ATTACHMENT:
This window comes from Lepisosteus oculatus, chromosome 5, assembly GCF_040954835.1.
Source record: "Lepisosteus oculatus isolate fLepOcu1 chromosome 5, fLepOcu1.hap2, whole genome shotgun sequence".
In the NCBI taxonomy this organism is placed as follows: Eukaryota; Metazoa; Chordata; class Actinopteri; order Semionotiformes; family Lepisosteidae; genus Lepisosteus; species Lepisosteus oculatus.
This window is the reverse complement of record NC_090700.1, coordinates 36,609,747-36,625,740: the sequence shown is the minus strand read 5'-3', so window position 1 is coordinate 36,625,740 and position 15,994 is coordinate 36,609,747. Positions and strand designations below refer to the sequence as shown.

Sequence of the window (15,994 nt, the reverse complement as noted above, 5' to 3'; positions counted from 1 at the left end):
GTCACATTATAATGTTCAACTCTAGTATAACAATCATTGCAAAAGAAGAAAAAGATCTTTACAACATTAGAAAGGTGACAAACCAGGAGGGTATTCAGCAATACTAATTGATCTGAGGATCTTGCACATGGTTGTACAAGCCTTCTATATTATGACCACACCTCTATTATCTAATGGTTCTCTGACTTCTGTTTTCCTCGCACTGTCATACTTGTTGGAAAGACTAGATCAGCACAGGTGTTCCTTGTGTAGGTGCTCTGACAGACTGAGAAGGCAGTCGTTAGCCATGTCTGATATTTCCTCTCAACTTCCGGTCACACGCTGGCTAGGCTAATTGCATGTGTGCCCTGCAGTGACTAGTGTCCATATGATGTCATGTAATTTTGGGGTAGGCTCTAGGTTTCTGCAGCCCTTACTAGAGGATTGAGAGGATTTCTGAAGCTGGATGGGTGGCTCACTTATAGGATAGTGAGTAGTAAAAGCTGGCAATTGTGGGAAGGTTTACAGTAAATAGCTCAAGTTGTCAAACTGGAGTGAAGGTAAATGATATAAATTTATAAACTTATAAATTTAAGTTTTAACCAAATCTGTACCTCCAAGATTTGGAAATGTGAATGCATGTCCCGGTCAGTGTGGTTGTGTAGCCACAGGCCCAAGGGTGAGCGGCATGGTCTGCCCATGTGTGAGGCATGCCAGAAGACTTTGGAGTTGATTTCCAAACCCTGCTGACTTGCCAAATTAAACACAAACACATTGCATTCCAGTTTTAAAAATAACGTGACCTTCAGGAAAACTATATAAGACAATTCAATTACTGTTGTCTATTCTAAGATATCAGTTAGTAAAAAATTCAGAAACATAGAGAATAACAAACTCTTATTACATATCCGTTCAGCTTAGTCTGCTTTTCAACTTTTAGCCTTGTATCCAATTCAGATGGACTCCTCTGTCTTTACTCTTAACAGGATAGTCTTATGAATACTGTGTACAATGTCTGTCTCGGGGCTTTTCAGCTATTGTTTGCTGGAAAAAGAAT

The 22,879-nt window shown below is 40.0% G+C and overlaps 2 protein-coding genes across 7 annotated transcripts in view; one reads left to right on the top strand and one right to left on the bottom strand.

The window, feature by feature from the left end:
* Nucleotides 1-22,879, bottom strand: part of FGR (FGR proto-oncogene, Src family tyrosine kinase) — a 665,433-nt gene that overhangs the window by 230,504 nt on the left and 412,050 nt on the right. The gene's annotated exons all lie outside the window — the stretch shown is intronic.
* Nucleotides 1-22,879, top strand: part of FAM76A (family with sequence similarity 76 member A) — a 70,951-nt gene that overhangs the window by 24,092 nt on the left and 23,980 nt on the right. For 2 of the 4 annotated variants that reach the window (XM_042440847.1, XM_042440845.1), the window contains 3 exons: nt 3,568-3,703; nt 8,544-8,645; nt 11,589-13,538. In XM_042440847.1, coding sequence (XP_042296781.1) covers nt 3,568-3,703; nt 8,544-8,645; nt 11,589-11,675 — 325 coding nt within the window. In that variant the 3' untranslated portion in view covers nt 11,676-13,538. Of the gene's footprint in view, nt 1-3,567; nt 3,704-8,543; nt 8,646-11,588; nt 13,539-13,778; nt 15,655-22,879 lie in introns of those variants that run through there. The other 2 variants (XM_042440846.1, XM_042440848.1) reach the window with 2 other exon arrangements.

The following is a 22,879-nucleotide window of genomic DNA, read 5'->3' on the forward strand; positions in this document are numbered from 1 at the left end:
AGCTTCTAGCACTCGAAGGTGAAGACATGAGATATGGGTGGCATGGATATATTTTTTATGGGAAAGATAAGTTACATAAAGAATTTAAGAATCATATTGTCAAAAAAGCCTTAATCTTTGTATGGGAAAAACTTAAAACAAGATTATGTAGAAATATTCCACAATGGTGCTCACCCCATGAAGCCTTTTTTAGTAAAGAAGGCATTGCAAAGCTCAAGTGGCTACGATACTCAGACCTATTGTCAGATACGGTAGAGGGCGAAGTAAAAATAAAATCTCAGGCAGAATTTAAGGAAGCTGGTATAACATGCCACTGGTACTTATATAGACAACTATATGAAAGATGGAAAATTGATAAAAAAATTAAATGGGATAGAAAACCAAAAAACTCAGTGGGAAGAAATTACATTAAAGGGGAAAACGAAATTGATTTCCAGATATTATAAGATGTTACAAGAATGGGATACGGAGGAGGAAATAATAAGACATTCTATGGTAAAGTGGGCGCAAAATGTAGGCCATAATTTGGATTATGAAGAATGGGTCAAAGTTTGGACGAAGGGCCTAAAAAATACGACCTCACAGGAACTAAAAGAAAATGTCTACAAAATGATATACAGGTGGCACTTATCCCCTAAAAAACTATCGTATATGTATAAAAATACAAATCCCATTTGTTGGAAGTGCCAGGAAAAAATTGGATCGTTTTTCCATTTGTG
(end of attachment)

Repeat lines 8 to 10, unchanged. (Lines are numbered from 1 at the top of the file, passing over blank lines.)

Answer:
The window, feature by feature from the left end:
* Nucleotides 1-22,879, bottom strand: part of FGR (FGR proto-oncogene, Src family tyrosine kinase) — a 665,433-nt gene that overhangs the window by 230,504 nt on the left and 412,050 nt on the right. The gene's annotated exons all lie outside the window — the stretch shown is intronic.
* Nucleotides 1-22,879, top strand: part of FAM76A (family with sequence similarity 76 member A) — a 70,951-nt gene that overhangs the window by 24,092 nt on the left and 23,980 nt on the right. For 2 of the 4 annotated variants that reach the window (XM_042440847.1, XM_042440845.1), the window contains 3 exons: nt 3,568-3,703; nt 8,544-8,645; nt 11,589-13,538. In XM_042440847.1, coding sequence (XP_042296781.1) covers nt 3,568-3,703; nt 8,544-8,645; nt 11,589-11,675 — 325 coding nt within the window. In that variant the 3' untranslated portion in view covers nt 11,676-13,538. Of the gene's footprint in view, nt 1-3,567; nt 3,704-8,543; nt 8,646-11,588; nt 13,539-13,778; nt 15,655-22,879 lie in introns of those variants that run through there. The other 2 variants (XM_042440846.1, XM_042440848.1) reach the window with 2 other exon arrangements.